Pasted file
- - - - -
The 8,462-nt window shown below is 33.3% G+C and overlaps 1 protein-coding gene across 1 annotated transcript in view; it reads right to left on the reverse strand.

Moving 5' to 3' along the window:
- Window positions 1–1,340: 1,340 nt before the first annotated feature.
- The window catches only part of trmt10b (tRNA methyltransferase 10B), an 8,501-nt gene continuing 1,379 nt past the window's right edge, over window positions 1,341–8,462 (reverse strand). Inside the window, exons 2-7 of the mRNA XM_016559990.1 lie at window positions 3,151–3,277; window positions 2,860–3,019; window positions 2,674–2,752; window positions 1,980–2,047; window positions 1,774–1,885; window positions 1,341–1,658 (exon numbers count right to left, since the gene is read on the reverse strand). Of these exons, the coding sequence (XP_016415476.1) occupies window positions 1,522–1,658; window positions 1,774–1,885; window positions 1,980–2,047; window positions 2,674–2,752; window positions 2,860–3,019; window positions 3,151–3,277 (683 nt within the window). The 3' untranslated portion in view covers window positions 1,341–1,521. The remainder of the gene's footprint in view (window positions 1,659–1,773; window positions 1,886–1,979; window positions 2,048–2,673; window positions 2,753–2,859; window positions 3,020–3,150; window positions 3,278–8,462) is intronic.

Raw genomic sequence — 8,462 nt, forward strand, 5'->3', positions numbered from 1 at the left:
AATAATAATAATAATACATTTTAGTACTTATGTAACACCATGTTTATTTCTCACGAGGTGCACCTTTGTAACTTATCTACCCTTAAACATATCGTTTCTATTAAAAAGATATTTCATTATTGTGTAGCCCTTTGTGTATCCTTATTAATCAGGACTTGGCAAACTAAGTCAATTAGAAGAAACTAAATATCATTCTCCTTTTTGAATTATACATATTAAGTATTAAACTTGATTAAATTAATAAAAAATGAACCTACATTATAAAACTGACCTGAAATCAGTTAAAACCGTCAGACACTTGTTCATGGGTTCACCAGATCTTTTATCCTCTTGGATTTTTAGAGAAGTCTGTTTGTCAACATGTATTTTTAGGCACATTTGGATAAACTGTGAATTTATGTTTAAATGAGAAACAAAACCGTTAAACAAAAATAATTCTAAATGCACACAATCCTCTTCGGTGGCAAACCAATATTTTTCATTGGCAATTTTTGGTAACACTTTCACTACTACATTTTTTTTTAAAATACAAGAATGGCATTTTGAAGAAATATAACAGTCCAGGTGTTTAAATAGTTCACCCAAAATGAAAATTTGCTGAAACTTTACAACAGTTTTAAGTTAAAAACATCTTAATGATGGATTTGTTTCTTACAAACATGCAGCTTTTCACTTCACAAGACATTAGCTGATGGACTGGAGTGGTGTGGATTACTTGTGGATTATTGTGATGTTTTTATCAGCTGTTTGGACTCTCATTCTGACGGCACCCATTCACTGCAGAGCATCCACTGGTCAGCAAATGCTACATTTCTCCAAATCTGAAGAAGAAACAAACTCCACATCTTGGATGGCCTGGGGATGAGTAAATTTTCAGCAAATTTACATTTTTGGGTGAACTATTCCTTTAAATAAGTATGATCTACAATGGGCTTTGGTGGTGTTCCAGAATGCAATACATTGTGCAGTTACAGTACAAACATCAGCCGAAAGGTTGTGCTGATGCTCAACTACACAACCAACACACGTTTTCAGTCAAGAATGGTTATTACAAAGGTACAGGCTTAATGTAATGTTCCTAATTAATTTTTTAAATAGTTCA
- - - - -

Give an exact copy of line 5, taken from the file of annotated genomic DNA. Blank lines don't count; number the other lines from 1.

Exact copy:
Raw genomic sequence — 8,462 nt, forward strand, 5'->3', positions numbered from 1 at the left: